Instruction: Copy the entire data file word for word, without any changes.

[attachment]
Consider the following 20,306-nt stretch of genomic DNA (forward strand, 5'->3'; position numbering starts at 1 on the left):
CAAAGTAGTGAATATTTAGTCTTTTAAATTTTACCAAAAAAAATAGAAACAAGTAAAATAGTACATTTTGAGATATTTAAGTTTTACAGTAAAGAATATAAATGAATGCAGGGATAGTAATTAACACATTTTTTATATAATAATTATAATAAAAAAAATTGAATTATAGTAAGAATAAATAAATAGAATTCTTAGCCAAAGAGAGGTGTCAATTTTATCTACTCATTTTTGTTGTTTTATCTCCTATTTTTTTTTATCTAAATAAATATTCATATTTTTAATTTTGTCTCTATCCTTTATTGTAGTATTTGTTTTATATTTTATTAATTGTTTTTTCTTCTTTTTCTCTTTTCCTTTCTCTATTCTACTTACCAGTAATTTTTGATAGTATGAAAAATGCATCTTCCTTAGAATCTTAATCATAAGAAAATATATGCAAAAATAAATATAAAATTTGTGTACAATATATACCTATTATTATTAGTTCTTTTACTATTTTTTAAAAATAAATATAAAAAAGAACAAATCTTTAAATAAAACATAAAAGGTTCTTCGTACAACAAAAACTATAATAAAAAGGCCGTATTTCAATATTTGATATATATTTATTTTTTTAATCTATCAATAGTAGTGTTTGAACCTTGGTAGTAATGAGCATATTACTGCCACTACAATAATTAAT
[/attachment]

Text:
Consider the following 20,306-nt stretch of genomic DNA (forward strand, 5'->3'; position numbering starts at 1 on the left):
CAAAGTAGTGAATATTTAGTCTTTTAAATTTTACCAAAAAAAATAGAAACAAGTAAAATAGTACATTTTGAGATATTTAAGTTTTACAGTAAAGAATATAAATGAATGCAGGGATAGTAATTAACACATTTTTTATATAATAATTATAATAAAAAAAATTGAATTATAGTAAGAATAAATAAATAGAATTCTTAGCCAAAGAGAGGTGTCAATTTTATCTACTCATTTTTGTTGTTTTATCTCCTATTTTTTTTTATCTAAATAAATATTCATATTTTTAATTTTGTCTCTATCCTTTATTGTAGTATTTGTTTTATATTTTATTAATTGTTTTTTCTTCTTTTTCTCTTTTCCTTTCTCTATTCTACTTACCAGTAATTTTTGATAGTATGAAAAATGCATCTTCCTTAGAATCTTAATCATAAGAAAATATATGCAAAAATAAATATAAAATTTGTGTACAATATATACCTATTATTATTAGTTCTTTTACTATTTTTTAAAAATAAATATAAAAAAGAACAAATCTTTAAATAAAACATAAAAGGTTCTTCGTACAACAAAAACTATAATAAAAAGGCCGTATTTCAATATTTGATATATATTTATTTTTTTAATCTATCAATAGTAGTGTTTGAACCTTGGTAGTAATGAGCATATTACTGCCACTACAATAATTAAT